Brewers’ Law 101: Florida Craft Distilling Licenses

Manufacturers of distilled spirits in Florida are regulated by the State of Florida and the federal government. This post discusses the state-level licensing of distilleries in Florida.

Used with Permission from Creative Commons

Florida Craft Distilleries Need the Right License

The Florida Division of Alcoholic Beverage and Tobacco (ABT) is authorized to issue separate licenses for manufacturers engaged in distilling spirits and manufacturers engaged solely in rectifying or blending distilled spirits. A DD license is required for distilling spirits directly, but the holder of a DD license may also rectify or blend distilled spirits. An ERB license is intended for manufacturers that will only be rectifying or blending spirits manufactured by a separate distillery.

To get a DD license or an ERB license, a Florida manufacturer must file the Application for New Alcoholic Beverage License (DBPR Form ABT-6001) with the ABT. The ABT application requires detailed information about the manufacturer’s premises, as well as everyone who has financial interest in the manufacturer. The license tax for either a DD license or an ERB license is currently the same price at $4,000. Because the DD license permits the manufacturer to distill spirits and also rectify or blend distilled spirits at no additional license tax, in most cases a manufacturer should obtain a DD license.

A licensed distillery may only distill spirits up to 153 proof (76.5% ABV) for sale in Florida. Spirits of 153 proof or greater may be distilled in Florida but only for sales outside the state.

A Craft Distillery Can Make Direct Sales to Consumers

In 2013, Florida Legislature authorized Florida distilleries that annually produce less than 75,000 gallons of spirits to be designated as craft distilleries. The craft distillery designation provides an important exemption from Florida’s relatively strict three-tier system, the goal of which is to keep alcoholic beverage manufacturers, distributors, and retailers separate. Florida’s Tied House Evil Statute generally prohibits a distillery from participating in any retail operation. Before July 1, 2013, Florida distilleries could not sell spirits directly to the public. Today, a designated craft distillery is permitted to sell spirits at its own gift shop.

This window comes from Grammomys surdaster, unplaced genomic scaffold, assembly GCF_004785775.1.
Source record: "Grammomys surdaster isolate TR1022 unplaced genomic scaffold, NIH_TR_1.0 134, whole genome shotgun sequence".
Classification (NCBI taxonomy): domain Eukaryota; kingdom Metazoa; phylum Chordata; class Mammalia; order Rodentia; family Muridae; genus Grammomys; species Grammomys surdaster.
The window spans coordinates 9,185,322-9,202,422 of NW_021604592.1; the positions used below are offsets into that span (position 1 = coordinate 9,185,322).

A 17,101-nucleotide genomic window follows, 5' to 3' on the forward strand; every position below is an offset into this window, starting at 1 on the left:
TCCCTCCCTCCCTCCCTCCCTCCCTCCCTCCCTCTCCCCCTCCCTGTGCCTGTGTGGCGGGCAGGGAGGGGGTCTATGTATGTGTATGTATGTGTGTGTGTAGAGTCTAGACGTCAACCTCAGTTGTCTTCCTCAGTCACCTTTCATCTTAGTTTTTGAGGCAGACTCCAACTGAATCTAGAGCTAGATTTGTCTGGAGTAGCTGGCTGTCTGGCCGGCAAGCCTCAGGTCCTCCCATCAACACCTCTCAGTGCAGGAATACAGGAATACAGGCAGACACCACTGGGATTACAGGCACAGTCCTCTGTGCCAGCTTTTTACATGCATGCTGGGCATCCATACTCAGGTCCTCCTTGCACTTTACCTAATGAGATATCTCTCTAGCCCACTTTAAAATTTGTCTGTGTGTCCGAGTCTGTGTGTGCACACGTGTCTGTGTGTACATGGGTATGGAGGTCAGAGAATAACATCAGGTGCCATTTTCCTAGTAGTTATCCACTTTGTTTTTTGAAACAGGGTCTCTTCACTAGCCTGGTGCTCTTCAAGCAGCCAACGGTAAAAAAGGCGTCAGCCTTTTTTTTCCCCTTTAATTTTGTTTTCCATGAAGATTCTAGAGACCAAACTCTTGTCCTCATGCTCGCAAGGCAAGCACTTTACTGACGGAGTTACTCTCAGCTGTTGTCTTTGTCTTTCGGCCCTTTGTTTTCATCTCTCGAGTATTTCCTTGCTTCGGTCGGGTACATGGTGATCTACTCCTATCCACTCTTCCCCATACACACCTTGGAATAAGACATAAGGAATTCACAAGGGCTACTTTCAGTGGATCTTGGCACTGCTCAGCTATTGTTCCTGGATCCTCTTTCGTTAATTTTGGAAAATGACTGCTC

A distillery must notify¬†the ABT of its decision to qualify as a craft distillery, according to Florida Statutes Section 565.03(2). The ABT must approve a sketch or diagram showing the location of the distillery’s gift shop. A craft distillery gift shop may sell no more than two sealed bottles to a distillery visitor per year. A craft distillery must keep a record of purchasers from its gift shop. A visitor to a distillery gift shop can take purchased bottles directly, or the distillery can arrange to ship the bottles to the purchaser.

Other than Tastings, No Consumption at the Distillery

Unlike brewery taprooms and brewpubs, a licensed distillery cannot sell its spirits for consumption on premises. On-premises consumption of liquor requires a quota license in Florida, the Tied House Evil Statute prohibits the ABT from issuing a quota license to a licensed distillery.

A designated craft distillery is permitted to offer tastings of its spirits at the distillery. Tastings can also be conducted by licensed distributors and retailers, according to Florida Statutes Section 565.17. Such tastings must be directed only to members of the general public who are 21 years or older.

Questions?

Do you have any questions about licensing a distillery in Florida or any other legal questions about starting up or operating a licensed distillery? We’re happy to help. Contact us at spirits@brewerlong.com.